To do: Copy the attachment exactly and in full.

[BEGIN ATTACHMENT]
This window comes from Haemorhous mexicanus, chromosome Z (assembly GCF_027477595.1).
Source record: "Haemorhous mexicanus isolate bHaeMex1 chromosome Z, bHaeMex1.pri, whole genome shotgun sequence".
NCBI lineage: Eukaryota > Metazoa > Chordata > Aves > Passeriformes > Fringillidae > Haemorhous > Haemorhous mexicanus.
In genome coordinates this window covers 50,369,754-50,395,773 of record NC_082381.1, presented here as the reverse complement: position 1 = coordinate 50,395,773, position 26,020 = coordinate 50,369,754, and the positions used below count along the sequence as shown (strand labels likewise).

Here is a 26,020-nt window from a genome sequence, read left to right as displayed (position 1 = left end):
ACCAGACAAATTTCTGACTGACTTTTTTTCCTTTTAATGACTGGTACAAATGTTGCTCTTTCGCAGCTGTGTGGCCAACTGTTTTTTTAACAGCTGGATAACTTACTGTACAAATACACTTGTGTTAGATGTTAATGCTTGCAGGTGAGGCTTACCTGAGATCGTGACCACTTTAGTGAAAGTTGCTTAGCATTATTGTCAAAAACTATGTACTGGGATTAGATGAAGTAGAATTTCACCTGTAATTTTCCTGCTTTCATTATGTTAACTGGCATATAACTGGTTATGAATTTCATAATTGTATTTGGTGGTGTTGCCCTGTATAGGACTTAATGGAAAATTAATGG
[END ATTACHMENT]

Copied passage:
This window comes from Haemorhous mexicanus, chromosome Z (assembly GCF_027477595.1).
Source record: "Haemorhous mexicanus isolate bHaeMex1 chromosome Z, bHaeMex1.pri, whole genome shotgun sequence".
NCBI lineage: Eukaryota > Metazoa > Chordata > Aves > Passeriformes > Fringillidae > Haemorhous > Haemorhous mexicanus.
In genome coordinates this window covers 50,369,754-50,395,773 of record NC_082381.1, presented here as the reverse complement: position 1 = coordinate 50,395,773, position 26,020 = coordinate 50,369,754, and the positions used below count along the sequence as shown (strand labels likewise).

Here is a 26,020-nt window from a genome sequence, read left to right as displayed (position 1 = left end):
ACCAGACAAATTTCTGACTGACTTTTTTTCCTTTTAATGACTGGTACAAATGTTGCTCTTTCGCAGCTGTGTGGCCAACTGTTTTTTTAACAGCTGGATAACTTACTGTACAAATACACTTGTGTTAGATGTTAATGCTTGCAGGTGAGGCTTACCTGAGATCGTGACCACTTTAGTGAAAGTTGCTTAGCATTATTGTCAAAAACTATGTACTGGGATTAGATGAAGTAGAATTTCACCTGTAATTTTCCTGCTTTCATTATGTTAACTGGCATATAACTGGTTATGAATTTCATAATTGTATTTGGTGGTGTTGCCCTGTATAGGACTTAATGGAAAATTAATGG